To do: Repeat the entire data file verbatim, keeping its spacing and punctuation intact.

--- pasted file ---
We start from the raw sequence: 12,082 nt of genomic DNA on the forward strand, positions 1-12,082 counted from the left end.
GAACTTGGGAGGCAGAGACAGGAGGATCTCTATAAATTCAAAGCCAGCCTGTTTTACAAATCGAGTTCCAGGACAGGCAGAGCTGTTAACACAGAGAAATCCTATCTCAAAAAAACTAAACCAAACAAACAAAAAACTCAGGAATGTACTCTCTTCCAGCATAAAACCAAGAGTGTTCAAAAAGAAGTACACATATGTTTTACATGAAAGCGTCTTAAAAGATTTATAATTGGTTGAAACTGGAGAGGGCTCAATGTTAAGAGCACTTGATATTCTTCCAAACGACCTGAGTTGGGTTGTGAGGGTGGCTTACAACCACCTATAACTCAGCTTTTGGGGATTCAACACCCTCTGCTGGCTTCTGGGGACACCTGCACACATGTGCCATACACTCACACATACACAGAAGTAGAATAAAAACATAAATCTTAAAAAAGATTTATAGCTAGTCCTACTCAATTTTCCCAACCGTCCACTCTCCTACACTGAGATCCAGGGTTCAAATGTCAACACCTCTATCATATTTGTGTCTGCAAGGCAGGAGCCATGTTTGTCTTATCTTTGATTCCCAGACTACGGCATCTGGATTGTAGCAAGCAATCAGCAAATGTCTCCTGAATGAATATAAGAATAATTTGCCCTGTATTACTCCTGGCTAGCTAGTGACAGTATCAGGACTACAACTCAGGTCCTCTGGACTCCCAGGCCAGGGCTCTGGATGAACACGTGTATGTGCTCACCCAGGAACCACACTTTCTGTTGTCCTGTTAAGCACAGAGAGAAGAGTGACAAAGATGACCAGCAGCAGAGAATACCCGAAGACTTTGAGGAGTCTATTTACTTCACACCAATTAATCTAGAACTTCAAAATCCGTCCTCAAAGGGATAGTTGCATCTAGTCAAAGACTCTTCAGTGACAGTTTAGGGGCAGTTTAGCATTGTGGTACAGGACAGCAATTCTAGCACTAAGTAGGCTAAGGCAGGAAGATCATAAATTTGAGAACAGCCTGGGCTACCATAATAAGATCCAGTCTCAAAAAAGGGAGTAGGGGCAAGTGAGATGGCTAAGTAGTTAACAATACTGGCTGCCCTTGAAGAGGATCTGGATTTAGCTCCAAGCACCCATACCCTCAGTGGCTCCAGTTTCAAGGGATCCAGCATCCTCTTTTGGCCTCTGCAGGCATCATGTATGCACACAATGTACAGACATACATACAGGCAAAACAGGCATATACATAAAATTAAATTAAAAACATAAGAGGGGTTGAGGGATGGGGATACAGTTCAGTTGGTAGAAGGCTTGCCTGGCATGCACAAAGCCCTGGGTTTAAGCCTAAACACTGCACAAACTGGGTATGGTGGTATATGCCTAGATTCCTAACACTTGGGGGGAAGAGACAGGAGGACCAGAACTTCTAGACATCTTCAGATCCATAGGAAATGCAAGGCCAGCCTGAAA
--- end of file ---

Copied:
We start from the raw sequence: 12,082 nt of genomic DNA on the forward strand, positions 1-12,082 counted from the left end.
GAACTTGGGAGGCAGAGACAGGAGGATCTCTATAAATTCAAAGCCAGCCTGTTTTACAAATCGAGTTCCAGGACAGGCAGAGCTGTTAACACAGAGAAATCCTATCTCAAAAAAACTAAACCAAACAAACAAAAAACTCAGGAATGTACTCTCTTCCAGCATAAAACCAAGAGTGTTCAAAAAGAAGTACACATATGTTTTACATGAAAGCGTCTTAAAAGATTTATAATTGGTTGAAACTGGAGAGGGCTCAATGTTAAGAGCACTTGATATTCTTCCAAACGACCTGAGTTGGGTTGTGAGGGTGGCTTACAACCACCTATAACTCAGCTTTTGGGGATTCAACACCCTCTGCTGGCTTCTGGGGACACCTGCACACATGTGCCATACACTCACACATACACAGAAGTAGAATAAAAACATAAATCTTAAAAAAGATTTATAGCTAGTCCTACTCAATTTTCCCAACCGTCCACTCTCCTACACTGAGATCCAGGGTTCAAATGTCAACACCTCTATCATATTTGTGTCTGCAAGGCAGGAGCCATGTTTGTCTTATCTTTGATTCCCAGACTACGGCATCTGGATTGTAGCAAGCAATCAGCAAATGTCTCCTGAATGAATATAAGAATAATTTGCCCTGTATTACTCCTGGCTAGCTAGTGACAGTATCAGGACTACAACTCAGGTCCTCTGGACTCCCAGGCCAGGGCTCTGGATGAACACGTGTATGTGCTCACCCAGGAACCACACTTTCTGTTGTCCTGTTAAGCACAGAGAGAAGAGTGACAAAGATGACCAGCAGCAGAGAATACCCGAAGACTTTGAGGAGTCTATTTACTTCACACCAATTAATCTAGAACTTCAAAATCCGTCCTCAAAGGGATAGTTGCATCTAGTCAAAGACTCTTCAGTGACAGTTTAGGGGCAGTTTAGCATTGTGGTACAGGACAGCAATTCTAGCACTAAGTAGGCTAAGGCAGGAAGATCATAAATTTGAGAACAGCCTGGGCTACCATAATAAGATCCAGTCTCAAAAAAGGGAGTAGGGGCAAGTGAGATGGCTAAGTAGTTAACAATACTGGCTGCCCTTGAAGAGGATCTGGATTTAGCTCCAAGCACCCATACCCTCAGTGGCTCCAGTTTCAAGGGATCCAGCATCCTCTTTTGGCCTCTGCAGGCATCATGTATGCACACAATGTACAGACATACATACAGGCAAAACAGGCATATACATAAAATTAAATTAAAAACATAAGAGGGGTTGAGGGATGGGGATACAGTTCAGTTGGTAGAAGGCTTGCCTGGCATGCACAAAGCCCTGGGTTTAAGCCTAAACACTGCACAAACTGGGTATGGTGGTATATGCCTAGATTCCTAACACTTGGGGGGAAGAGACAGGAGGACCAGAACTTCTAGACATCTTCAGATCCATAGGAAATGCAAGGCCAGCCTGAAA